Bad news first: If you make pet food, have an older facility and have been putting off examining your operation in light of FSMA, rushing to comply with the new food safety rules for animal foods is probably proving to be a challenge.
When finalized, this draft guidance will make the sprout seed industry aware of the FDA’s serious concern with the continuing outbreaks of foodborne illness associated with the consumption of raw and lightly cooked sprouts and provide their recommendations to firms throughout the production chain of seed for sprouting.
FDA has issued a final guidance to provide clarity on the labeling of added sugars for single-ingredient packages or containers of pure honey, maple syrup and other single ingredient sugars and syrups as a result of a requirement contained in the Agriculture Improvement Act of 2018 (Pub. L. 115-334), known as the Farm Bill.
The FDA recently held a hearing designed to include information and views related to the safety of cannabis edibles and beverages—with a strong emphasis on cannabidiol (CBD) ingredients—as well as to solicit input relevant to the agency's regulatory strategy for existing products.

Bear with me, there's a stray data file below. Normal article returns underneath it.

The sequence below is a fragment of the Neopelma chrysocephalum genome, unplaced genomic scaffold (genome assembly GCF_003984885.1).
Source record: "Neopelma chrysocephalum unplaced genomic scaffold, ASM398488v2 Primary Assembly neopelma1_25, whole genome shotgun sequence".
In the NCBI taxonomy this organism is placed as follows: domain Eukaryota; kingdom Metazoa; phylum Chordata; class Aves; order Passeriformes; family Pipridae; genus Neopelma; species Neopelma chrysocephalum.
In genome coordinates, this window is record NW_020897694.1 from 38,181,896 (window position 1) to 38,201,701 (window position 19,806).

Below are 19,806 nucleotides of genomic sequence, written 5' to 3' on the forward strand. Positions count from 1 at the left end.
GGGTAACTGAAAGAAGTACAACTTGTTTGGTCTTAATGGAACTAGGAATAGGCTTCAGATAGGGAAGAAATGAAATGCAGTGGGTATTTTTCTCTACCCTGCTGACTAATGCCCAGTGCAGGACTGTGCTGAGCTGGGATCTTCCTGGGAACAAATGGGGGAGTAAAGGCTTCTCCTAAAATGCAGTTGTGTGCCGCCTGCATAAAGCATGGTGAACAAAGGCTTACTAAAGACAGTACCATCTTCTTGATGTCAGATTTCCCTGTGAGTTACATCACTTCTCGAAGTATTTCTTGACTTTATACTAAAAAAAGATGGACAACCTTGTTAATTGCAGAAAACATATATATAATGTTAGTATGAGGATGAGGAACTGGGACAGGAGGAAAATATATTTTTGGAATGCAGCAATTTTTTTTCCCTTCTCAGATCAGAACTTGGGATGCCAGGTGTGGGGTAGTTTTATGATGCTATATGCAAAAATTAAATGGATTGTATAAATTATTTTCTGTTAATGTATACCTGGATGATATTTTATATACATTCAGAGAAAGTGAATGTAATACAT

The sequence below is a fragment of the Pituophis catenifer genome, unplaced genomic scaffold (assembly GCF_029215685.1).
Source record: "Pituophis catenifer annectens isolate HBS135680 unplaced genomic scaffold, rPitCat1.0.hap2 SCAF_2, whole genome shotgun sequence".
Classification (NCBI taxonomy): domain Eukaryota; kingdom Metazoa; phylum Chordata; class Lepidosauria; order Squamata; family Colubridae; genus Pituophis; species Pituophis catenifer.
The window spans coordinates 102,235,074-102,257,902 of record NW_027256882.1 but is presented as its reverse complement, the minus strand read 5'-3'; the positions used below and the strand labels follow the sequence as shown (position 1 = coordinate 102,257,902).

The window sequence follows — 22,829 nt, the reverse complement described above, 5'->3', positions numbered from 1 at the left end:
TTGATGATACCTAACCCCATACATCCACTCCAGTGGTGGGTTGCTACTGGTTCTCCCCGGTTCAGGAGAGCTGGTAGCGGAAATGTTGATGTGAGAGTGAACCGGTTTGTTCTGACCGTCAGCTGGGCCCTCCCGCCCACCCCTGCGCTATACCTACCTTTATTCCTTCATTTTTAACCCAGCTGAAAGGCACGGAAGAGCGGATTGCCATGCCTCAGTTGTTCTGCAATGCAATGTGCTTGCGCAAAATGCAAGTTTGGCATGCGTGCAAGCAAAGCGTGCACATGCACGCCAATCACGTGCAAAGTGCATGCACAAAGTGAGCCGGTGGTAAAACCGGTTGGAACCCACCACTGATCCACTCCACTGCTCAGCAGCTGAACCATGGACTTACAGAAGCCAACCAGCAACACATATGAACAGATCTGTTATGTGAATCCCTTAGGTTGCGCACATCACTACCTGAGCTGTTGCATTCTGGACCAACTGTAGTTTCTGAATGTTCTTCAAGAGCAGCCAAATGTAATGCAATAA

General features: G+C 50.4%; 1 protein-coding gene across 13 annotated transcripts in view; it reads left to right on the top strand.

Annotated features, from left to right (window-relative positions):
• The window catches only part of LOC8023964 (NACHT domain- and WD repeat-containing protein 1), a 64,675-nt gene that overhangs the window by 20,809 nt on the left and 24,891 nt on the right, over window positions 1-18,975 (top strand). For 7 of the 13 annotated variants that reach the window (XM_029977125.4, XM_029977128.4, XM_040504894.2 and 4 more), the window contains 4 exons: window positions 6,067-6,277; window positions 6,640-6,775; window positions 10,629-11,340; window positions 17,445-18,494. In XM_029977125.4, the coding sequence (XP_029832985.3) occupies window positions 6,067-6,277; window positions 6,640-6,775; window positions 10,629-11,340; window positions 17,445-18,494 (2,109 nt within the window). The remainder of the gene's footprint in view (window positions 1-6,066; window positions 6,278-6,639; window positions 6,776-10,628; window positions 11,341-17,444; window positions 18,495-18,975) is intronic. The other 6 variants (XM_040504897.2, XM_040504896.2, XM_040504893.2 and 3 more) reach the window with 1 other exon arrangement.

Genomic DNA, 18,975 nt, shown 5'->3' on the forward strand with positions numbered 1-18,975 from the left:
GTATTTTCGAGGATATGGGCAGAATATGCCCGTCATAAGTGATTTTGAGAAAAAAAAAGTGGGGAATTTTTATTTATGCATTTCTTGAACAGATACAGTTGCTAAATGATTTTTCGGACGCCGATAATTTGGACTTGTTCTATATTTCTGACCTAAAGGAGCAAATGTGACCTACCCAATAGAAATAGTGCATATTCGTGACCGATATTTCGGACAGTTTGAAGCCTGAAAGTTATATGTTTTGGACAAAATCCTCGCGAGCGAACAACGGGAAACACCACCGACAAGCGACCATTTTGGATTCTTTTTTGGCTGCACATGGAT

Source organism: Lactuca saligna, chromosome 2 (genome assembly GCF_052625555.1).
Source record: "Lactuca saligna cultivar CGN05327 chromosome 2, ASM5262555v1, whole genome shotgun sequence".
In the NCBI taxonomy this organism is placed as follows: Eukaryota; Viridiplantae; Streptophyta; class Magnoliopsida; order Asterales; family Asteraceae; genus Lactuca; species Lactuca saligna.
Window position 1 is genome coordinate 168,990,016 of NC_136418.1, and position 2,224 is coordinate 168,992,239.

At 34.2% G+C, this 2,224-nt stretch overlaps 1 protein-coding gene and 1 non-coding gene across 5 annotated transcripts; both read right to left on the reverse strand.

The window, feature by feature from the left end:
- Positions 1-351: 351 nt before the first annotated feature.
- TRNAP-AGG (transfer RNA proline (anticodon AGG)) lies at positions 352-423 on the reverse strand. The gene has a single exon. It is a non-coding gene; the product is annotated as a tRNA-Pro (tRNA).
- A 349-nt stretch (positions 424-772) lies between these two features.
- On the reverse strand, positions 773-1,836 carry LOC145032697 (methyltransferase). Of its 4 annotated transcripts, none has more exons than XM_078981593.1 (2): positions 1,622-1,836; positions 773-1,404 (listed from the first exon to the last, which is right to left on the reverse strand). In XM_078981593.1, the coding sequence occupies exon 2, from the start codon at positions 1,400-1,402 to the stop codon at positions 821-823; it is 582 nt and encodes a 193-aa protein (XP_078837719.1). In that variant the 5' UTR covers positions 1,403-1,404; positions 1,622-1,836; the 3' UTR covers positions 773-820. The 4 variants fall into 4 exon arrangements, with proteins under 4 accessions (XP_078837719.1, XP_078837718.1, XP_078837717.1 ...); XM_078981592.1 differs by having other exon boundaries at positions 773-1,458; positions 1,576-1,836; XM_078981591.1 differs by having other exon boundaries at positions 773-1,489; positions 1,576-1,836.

Many processors have grown more sophisticated at compiling information and presenting it when inspectors ask for proof that a facility's food safety management system is working. But no matter the companies’ size or record management methods, they likely experience some of the common deficiencies that experts see.
The FDA held a public hearing on May 31 to solicit oral presentations and comments in order to obtain scientific data and information about the safety, manufacturing, product quality, marketing, labeling and sale of products containing cannabis or cannabis-derived products.
Unless your facility is a USDA shop, then it most likely falls under FSMA regulations, which for the vast majority of processors is the law of the land. If you haven’t yet been visited by FDA for an audit, it is past time to get ready for that inevitable moment. I asked Ib Elandaloussi (CAL), Food and Consumer Products Group with Burns and McDonnell to talk briefly about designing facility solutions to meet FSMA rules.
Under the Intentional Adulteration rule, domestic and foreign food facilities are required to complete and maintain a written food defense plan that assesses their potential vulnerabilities to deliberate contamination where the intent is to cause wide-scale public health harm.